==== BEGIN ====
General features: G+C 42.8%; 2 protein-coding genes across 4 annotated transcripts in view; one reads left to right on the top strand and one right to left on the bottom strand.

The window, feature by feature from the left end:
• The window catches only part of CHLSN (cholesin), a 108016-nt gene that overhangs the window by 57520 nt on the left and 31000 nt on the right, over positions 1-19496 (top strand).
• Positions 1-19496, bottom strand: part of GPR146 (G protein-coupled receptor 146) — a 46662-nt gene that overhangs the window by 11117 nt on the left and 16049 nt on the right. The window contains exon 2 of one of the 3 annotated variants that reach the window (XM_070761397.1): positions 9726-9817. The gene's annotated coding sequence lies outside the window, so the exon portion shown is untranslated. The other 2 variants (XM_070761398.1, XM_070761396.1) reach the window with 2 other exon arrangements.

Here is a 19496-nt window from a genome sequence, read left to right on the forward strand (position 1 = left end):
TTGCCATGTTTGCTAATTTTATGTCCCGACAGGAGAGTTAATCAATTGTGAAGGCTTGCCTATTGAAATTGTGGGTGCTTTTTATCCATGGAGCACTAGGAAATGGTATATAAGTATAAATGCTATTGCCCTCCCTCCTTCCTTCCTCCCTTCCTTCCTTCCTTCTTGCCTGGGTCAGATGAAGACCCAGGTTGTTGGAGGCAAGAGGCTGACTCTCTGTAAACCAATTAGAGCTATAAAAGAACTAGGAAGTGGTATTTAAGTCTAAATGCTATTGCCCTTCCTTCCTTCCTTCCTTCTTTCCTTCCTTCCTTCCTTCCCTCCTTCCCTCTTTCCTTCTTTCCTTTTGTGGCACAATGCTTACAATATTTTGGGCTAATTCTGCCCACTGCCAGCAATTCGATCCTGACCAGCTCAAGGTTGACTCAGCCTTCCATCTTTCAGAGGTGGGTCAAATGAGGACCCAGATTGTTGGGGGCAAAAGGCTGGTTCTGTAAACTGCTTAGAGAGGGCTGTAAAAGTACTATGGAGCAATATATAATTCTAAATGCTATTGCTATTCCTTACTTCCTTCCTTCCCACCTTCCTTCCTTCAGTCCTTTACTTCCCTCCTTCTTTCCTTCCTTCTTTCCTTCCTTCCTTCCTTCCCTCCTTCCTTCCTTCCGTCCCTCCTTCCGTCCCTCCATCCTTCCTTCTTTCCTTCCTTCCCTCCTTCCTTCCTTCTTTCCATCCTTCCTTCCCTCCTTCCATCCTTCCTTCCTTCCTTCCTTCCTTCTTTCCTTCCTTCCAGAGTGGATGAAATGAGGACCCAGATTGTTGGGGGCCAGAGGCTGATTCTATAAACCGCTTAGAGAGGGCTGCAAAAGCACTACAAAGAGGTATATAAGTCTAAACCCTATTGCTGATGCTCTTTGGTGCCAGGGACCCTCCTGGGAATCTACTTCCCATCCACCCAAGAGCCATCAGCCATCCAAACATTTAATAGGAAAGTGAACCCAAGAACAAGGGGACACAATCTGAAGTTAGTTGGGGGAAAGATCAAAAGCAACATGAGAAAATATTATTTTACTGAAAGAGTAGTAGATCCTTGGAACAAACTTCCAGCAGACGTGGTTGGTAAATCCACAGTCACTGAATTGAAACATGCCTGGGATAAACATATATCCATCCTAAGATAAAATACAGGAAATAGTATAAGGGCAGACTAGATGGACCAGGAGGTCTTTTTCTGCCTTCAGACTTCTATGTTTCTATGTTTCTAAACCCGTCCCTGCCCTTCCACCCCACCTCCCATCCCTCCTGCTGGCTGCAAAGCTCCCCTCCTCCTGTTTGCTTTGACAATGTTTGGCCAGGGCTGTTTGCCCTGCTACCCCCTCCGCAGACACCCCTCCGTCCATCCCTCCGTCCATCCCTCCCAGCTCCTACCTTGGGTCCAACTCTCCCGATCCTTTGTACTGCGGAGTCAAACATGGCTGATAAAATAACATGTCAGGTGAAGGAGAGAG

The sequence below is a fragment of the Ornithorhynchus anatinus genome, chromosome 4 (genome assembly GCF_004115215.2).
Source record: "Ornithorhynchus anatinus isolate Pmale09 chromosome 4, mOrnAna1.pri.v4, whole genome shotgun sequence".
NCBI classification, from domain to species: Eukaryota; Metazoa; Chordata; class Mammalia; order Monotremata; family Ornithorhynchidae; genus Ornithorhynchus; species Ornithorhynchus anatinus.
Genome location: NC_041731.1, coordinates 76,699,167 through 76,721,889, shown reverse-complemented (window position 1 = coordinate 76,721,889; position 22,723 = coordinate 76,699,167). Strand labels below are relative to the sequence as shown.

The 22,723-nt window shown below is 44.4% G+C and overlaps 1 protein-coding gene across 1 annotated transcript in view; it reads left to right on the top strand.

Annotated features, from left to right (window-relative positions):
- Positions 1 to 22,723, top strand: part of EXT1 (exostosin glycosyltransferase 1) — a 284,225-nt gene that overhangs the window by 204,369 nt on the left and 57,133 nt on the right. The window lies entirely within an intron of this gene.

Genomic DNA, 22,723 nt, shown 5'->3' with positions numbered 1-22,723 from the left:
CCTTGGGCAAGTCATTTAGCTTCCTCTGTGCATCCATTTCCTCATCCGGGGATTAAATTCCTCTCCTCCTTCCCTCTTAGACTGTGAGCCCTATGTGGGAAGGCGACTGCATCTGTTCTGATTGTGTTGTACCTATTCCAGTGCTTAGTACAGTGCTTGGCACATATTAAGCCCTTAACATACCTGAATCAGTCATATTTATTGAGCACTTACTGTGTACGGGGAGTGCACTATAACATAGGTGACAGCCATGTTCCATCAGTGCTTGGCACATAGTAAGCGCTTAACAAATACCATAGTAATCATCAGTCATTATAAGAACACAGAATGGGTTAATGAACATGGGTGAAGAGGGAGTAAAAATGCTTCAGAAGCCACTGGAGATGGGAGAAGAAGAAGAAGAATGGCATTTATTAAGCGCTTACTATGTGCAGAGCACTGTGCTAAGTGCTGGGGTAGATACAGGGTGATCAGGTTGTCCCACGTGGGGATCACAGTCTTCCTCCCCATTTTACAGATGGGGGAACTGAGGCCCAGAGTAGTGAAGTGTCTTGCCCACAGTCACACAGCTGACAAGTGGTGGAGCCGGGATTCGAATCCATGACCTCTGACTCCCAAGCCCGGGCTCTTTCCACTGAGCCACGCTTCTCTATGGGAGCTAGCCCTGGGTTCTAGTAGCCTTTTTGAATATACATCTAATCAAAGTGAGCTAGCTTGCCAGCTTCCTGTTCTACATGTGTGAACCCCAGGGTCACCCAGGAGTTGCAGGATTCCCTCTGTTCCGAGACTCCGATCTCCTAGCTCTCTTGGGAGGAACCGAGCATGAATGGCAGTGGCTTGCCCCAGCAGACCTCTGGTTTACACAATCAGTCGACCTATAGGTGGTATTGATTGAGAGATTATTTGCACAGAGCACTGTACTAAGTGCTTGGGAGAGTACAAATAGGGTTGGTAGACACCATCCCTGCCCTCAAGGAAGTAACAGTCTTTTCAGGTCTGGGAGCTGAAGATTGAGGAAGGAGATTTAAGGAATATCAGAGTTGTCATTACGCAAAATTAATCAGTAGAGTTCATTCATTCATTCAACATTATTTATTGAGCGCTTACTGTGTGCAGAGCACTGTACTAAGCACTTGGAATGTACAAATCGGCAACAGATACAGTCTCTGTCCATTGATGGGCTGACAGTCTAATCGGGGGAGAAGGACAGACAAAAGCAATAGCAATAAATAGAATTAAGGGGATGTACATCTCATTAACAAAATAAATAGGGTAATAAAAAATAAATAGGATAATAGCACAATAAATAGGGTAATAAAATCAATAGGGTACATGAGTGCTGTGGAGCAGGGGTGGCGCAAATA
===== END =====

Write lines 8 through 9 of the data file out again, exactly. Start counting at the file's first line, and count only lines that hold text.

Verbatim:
Source record: "Ornithorhynchus anatinus isolate Pmale09 chromosome 4, mOrnAna1.pri.v4, whole genome shotgun sequence".
NCBI classification, from domain to species: Eukaryota; Metazoa; Chordata; class Mammalia; order Monotremata; family Ornithorhynchidae; genus Ornithorhynchus; species Ornithorhynchus anatinus.